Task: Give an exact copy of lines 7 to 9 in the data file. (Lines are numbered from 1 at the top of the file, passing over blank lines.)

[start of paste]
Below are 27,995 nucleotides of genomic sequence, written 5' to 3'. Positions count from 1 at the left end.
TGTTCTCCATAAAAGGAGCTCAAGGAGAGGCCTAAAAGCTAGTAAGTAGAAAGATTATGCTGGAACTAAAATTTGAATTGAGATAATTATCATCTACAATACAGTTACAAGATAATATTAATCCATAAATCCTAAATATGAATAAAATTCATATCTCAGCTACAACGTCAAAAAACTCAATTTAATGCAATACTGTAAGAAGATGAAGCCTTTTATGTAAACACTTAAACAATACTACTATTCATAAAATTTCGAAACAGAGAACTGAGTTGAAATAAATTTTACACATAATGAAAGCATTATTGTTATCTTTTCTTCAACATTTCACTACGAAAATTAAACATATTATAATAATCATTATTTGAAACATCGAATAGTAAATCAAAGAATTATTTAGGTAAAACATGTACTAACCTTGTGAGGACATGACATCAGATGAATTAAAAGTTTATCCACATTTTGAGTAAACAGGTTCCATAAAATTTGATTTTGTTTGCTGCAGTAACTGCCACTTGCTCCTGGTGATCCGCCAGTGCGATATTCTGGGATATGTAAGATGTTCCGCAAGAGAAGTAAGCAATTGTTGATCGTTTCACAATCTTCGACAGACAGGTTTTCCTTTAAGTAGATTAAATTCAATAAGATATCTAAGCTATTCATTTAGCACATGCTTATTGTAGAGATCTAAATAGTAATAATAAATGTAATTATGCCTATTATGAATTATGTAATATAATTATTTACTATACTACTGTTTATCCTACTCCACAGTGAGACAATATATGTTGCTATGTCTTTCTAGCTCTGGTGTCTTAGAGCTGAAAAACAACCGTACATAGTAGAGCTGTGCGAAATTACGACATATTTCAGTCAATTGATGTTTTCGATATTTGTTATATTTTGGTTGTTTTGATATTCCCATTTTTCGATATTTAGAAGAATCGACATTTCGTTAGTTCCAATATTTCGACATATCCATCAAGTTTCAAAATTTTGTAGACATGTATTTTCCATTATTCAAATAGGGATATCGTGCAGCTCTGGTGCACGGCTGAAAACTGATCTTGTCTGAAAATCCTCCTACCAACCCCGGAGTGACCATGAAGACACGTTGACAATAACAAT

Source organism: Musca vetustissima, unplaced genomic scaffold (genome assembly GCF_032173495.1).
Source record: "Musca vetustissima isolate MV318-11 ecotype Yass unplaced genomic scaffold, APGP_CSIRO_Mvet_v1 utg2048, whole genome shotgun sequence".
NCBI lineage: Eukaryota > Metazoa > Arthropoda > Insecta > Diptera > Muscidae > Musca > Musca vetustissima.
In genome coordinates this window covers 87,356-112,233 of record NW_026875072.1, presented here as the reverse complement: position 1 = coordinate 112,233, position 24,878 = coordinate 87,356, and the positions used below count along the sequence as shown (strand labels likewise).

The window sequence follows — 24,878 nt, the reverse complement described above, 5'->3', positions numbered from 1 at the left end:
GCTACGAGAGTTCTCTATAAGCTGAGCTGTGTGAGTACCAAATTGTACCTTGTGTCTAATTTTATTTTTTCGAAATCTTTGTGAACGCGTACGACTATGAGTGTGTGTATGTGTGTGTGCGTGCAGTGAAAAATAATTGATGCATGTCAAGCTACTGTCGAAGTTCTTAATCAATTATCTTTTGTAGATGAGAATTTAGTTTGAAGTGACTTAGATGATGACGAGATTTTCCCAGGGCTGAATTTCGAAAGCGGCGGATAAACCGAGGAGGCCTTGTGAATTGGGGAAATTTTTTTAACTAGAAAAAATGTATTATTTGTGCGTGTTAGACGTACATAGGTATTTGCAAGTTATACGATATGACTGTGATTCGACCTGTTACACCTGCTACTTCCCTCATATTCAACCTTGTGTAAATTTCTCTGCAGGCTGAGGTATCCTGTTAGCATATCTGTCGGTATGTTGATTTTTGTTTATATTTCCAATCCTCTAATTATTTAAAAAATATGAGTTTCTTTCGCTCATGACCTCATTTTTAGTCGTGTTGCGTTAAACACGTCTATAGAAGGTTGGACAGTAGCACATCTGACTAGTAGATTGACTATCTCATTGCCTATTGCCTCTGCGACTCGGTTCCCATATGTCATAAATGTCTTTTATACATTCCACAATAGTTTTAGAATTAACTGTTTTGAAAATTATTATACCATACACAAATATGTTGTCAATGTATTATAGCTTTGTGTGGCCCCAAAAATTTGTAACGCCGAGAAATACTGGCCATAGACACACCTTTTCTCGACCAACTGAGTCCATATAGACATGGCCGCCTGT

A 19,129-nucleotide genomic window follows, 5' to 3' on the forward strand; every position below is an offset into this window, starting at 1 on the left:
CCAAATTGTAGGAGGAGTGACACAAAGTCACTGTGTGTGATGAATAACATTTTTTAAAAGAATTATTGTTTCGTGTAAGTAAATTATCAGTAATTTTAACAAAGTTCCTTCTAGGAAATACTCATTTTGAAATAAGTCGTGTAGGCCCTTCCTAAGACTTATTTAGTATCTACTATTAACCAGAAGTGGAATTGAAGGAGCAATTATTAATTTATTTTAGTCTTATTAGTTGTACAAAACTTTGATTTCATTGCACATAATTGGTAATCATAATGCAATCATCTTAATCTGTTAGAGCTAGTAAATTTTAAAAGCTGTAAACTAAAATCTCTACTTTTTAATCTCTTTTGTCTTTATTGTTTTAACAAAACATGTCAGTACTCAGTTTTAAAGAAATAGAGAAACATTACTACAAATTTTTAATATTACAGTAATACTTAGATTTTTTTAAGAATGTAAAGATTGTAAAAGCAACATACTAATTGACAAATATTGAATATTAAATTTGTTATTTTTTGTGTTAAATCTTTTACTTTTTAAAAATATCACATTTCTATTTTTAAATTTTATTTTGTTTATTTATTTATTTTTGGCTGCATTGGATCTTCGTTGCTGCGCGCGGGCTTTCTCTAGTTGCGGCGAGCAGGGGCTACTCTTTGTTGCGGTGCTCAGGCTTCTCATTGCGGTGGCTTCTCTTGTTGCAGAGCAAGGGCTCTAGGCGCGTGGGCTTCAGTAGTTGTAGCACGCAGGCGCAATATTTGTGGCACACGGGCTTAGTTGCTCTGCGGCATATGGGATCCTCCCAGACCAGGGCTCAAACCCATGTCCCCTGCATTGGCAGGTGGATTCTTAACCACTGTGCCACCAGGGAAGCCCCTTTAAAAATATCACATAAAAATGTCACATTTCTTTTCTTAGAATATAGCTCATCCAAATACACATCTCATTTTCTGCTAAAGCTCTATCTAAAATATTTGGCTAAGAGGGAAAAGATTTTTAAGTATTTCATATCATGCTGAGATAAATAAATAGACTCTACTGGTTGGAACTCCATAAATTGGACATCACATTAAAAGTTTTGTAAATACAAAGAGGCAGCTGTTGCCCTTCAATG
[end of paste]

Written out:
The window sequence follows — 24,878 nt, the reverse complement described above, 5'->3', positions numbered from 1 at the left end:
GCTACGAGAGTTCTCTATAAGCTGAGCTGTGTGAGTACCAAATTGTACCTTGTGTCTAATTTTATTTTTTCGAAATCTTTGTGAACGCGTACGACTATGAGTGTGTGTATGTGTGTGTGCGTGCAGTGAAAAATAATTGATGCATGTCAAGCTACTGTCGAAGTTCTTAATCAATTATCTTTTGTAGATGAGAATTTAGTTTGAAGTGACTTAGATGATGACGAGATTTTCCCAGGGCTGAATTTCGAAAGCGGCGGATAAACCGAGGAGGCCTTGTGAATTGGGGAAATTTTTTTAACTAGAAAAAATGTATTATTTGTGCGTGTTAGACGTACATAGGTATTTGCAAGTTATACGATATGACTGTGATTCGACCTGTTACACCTGCTACTTCCCTCATATTCAACCTTGTGTAAATTTCTCTGCAGGCTGAGGTATCCTGTTAGCATATCTGTCGGTATGTTGATTTTTGTTTATATTTCCAATCCTCTAATTATTTAAAAAATATGAGTTTCTTTCGCTCATGACCTCATTTTTAGTCGTGTTGCGTTAAACACGTCTATAGAAGGTTGGACAGTAGCACATCTGACTAGTAGATTGACTATCTCATTGCCTATTGCCTCTGCGACTCGGTTCCCATATGTCATAAATGTCTTTTATACATTCCACAATAGTTTTAGAATTAACTGTTTTGAAAATTATTATACCATACACAAATATGTTGTCAATGTATTATAGCTTTGTGTGGCCCCAAAAATTTGTAACGCCGAGAAATACTGGCCATAGACACACCTTTTCTCGACCAACTGAGTCCATATAGACATGGCCGCCTGT

A 19,129-nucleotide genomic window follows, 5' to 3' on the forward strand; every position below is an offset into this window, starting at 1 on the left: